All Articles

Can I Serve tRPC With The NextJS App Router

Jack Herrington
Jack Herrington
August 20th, 2023

Question: Can I serve tRPC with the NextJS App Router?

Answer: With some very minor modifications, absolutely. The popular T3 stack uses a setup where API endpoints on the Pages Router based NextJS server serve tRPC to the client. But the App Router uses a different mechanism for server API routes called Route Handlers. Thankfully it's pretty easy to create a Route Handler that interfaces to your tRPC server function.

First you need to put your tRPC API route handler in the right place. You'll probably want to put in the /app/api/trpc/[trpc]/route.tsx file. This will mean that requests that go to /api/trpc/getTodos, for example, will go to the getTodos tRPC function. This is because the [trpc] portion of the route tells NextJS to route requests to any route starting with /api/trpc to that route and to store the value in the final route segment as the trpc parameter.

In the route file we need to first include a different request handler:

import { fetchRequestHandler } from "@trpc/server/adapters/fetch";

The fetch handler API surface aligns pretty easily with the App Router request format. So we'll use that.

Then we will bring in our definition for the appRouter. This file can be located wherever you want. In this example it's in /server/index.ts so the import looks like @/server:

import { appRouter } from "@/server";

Finally we create handler function and use it for both the GET and POST functions exported from this route:

const handler = (req: Request) =>
endpoint: "/api/trpc",
router: appRouter,
createContext: () => ({}),
export { handler as GET, handler as POST };

The handler request takes the incoming request (either GET or POST) and then sends it to the handler along with the endpoint URL (you would need to change this value if yours is different from /api/trpc), the request, the appRouter and then any context.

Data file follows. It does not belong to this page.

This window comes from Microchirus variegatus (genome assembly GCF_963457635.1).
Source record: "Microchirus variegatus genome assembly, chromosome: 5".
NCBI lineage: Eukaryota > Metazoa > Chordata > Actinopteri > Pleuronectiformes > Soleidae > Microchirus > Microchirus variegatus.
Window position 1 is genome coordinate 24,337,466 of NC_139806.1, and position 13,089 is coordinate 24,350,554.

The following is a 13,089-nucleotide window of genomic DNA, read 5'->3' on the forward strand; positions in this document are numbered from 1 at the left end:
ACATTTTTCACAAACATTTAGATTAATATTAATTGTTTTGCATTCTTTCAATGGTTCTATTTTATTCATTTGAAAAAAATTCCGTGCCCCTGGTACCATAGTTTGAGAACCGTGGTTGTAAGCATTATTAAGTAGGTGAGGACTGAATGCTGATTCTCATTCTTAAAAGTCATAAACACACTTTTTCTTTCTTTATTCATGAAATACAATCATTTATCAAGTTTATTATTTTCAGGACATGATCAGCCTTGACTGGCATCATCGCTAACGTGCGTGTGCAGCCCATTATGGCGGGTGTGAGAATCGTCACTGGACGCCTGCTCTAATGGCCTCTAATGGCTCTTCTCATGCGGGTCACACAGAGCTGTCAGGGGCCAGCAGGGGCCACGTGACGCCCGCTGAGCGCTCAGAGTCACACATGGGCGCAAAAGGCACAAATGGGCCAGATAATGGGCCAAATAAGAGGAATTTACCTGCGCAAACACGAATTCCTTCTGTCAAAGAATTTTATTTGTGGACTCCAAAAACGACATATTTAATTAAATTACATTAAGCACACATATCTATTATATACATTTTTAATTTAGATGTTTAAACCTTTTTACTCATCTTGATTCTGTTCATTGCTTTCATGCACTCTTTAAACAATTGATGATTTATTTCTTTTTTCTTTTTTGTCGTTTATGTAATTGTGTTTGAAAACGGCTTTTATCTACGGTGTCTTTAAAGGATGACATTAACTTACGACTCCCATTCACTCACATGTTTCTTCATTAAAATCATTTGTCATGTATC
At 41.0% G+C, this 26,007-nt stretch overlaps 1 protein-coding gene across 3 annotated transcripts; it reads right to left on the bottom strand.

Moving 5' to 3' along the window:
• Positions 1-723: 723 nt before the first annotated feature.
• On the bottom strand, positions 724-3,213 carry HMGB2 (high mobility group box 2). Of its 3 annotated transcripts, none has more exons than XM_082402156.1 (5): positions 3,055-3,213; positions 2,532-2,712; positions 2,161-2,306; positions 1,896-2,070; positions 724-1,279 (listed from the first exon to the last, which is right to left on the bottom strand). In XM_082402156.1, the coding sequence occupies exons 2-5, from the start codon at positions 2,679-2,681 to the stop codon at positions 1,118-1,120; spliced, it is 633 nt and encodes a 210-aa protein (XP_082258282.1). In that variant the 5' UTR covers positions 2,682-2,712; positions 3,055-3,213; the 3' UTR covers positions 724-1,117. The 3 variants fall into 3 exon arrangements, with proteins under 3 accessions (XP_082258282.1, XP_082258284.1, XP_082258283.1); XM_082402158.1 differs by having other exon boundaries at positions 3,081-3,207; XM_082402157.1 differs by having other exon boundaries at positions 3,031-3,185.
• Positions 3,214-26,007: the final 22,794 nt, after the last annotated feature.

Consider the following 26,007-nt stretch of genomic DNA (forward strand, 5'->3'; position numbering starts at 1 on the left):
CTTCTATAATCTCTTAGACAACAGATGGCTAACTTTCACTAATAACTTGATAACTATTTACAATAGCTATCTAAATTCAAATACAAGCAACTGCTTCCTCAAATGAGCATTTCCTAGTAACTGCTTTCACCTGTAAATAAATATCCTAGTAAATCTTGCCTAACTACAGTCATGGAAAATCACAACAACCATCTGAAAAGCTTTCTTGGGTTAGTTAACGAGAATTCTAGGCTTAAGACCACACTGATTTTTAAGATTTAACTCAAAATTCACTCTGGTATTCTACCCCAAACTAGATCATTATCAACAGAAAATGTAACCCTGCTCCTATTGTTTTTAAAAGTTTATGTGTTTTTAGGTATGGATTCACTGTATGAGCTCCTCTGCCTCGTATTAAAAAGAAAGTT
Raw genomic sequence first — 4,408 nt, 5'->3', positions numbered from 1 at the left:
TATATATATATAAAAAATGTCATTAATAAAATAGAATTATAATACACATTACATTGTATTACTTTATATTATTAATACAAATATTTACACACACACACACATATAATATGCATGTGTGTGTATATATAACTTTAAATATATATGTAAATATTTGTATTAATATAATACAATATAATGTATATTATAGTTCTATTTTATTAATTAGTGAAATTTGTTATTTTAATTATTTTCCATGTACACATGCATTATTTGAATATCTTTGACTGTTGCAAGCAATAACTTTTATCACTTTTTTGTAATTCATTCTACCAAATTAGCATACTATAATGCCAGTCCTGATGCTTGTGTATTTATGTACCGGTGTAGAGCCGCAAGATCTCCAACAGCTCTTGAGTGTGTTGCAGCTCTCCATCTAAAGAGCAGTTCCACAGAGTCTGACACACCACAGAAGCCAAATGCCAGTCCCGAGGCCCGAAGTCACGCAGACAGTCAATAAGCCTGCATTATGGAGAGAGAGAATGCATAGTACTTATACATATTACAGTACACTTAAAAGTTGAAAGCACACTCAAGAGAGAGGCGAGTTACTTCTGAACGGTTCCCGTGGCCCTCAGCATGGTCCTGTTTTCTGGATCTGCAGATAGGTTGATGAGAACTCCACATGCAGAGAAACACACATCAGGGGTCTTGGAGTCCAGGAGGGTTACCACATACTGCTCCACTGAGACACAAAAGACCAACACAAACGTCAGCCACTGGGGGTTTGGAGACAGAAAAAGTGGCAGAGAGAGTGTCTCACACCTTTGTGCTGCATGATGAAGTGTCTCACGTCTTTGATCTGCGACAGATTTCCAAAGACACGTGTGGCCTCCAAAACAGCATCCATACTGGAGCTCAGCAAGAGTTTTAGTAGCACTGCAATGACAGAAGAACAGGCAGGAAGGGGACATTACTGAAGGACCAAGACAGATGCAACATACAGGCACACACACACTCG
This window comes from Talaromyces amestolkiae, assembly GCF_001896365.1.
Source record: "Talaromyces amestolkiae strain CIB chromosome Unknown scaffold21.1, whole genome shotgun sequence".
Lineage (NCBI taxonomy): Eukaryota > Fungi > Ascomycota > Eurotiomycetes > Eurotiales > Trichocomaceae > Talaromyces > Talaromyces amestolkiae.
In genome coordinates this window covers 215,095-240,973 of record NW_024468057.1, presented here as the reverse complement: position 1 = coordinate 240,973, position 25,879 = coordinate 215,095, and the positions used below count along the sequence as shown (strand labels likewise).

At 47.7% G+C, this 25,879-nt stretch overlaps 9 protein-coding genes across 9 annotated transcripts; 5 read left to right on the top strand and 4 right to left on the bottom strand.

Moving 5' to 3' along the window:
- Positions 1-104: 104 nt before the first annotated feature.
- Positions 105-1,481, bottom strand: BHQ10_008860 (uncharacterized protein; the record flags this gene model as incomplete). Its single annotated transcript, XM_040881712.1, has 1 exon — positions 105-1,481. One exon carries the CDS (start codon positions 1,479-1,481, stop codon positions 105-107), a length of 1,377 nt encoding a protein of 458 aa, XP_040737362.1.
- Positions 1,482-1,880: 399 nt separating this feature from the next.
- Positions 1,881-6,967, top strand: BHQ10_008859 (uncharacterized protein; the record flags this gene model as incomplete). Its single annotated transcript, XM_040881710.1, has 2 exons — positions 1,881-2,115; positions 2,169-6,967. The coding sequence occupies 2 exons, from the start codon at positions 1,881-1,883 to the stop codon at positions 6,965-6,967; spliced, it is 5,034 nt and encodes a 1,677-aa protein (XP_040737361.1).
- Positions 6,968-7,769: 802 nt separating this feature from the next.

If your app uses authorization, which it probably does, you'll want to request the current user identity in the createContext function and return it as part of the context object which is then sent to the server.

Other than that, it's business as usual for the awesome tRPC.

Share this article with your friends

Subscribe for Free Tips, Tutorials, and Special Discounts

We're in this together!

We respect your privacy. Unsubscribe at any time.

Jack Herrington

Written by Jack Herrington

Jack Herrington is a Full Stack Principal Engineer who orchestrated the rollout of React/NextJS at Walmart Labs and Nike. He is also the "Blue Collar Coder" on YouTube where he posts weekly videos on advanced use of React and NextJS as well as other frontend technologies trends. His YouTube channel hosts an entire free courses on React and TypeScript. He has written seven books including most recently No-BS TypeScript which is a companion book to the YouTube course.